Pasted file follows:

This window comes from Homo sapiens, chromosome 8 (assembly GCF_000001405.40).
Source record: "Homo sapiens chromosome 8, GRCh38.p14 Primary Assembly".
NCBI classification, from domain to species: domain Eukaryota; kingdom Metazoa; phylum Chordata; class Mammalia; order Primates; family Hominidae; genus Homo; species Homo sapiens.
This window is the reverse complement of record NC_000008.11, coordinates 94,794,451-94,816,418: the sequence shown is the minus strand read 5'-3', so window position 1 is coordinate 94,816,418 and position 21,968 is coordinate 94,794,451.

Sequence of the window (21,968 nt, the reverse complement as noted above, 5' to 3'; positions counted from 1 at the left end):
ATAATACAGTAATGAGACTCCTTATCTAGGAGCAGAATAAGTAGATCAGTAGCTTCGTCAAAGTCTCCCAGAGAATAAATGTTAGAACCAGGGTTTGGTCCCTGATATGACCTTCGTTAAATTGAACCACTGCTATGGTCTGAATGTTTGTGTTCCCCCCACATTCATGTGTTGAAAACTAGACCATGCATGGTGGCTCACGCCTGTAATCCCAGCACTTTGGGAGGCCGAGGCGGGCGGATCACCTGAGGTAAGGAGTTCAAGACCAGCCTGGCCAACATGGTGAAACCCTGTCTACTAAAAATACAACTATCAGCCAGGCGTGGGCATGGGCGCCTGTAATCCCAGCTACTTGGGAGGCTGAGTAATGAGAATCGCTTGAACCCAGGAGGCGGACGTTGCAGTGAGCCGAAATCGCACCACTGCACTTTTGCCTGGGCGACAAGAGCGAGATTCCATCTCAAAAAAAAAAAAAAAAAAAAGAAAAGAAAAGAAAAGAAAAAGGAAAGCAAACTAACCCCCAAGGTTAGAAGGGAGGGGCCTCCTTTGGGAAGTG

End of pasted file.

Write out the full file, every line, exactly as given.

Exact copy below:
This window comes from Homo sapiens, chromosome 8 (assembly GCF_000001405.40).
Source record: "Homo sapiens chromosome 8, GRCh38.p14 Primary Assembly".
NCBI classification, from domain to species: domain Eukaryota; kingdom Metazoa; phylum Chordata; class Mammalia; order Primates; family Hominidae; genus Homo; species Homo sapiens.
This window is the reverse complement of record NC_000008.11, coordinates 94,794,451-94,816,418: the sequence shown is the minus strand read 5'-3', so window position 1 is coordinate 94,816,418 and position 21,968 is coordinate 94,794,451.

Sequence of the window (21,968 nt, the reverse complement as noted above, 5' to 3'; positions counted from 1 at the left end):
ATAATACAGTAATGAGACTCCTTATCTAGGAGCAGAATAAGTAGATCAGTAGCTTCGTCAAAGTCTCCCAGAGAATAAATGTTAGAACCAGGGTTTGGTCCCTGATATGACCTTCGTTAAATTGAACCACTGCTATGGTCTGAATGTTTGTGTTCCCCCCACATTCATGTGTTGAAAACTAGACCATGCATGGTGGCTCACGCCTGTAATCCCAGCACTTTGGGAGGCCGAGGCGGGCGGATCACCTGAGGTAAGGAGTTCAAGACCAGCCTGGCCAACATGGTGAAACCCTGTCTACTAAAAATACAACTATCAGCCAGGCGTGGGCATGGGCGCCTGTAATCCCAGCTACTTGGGAGGCTGAGTAATGAGAATCGCTTGAACCCAGGAGGCGGACGTTGCAGTGAGCCGAAATCGCACCACTGCACTTTTGCCTGGGCGACAAGAGCGAGATTCCATCTCAAAAAAAAAAAAAAAAAAAAGAAAAGAAAAGAAAAGAAAAAGGAAAGCAAACTAACCCCCAAGGTTAGAAGGGAGGGGCCTCCTTTGGGAAGTG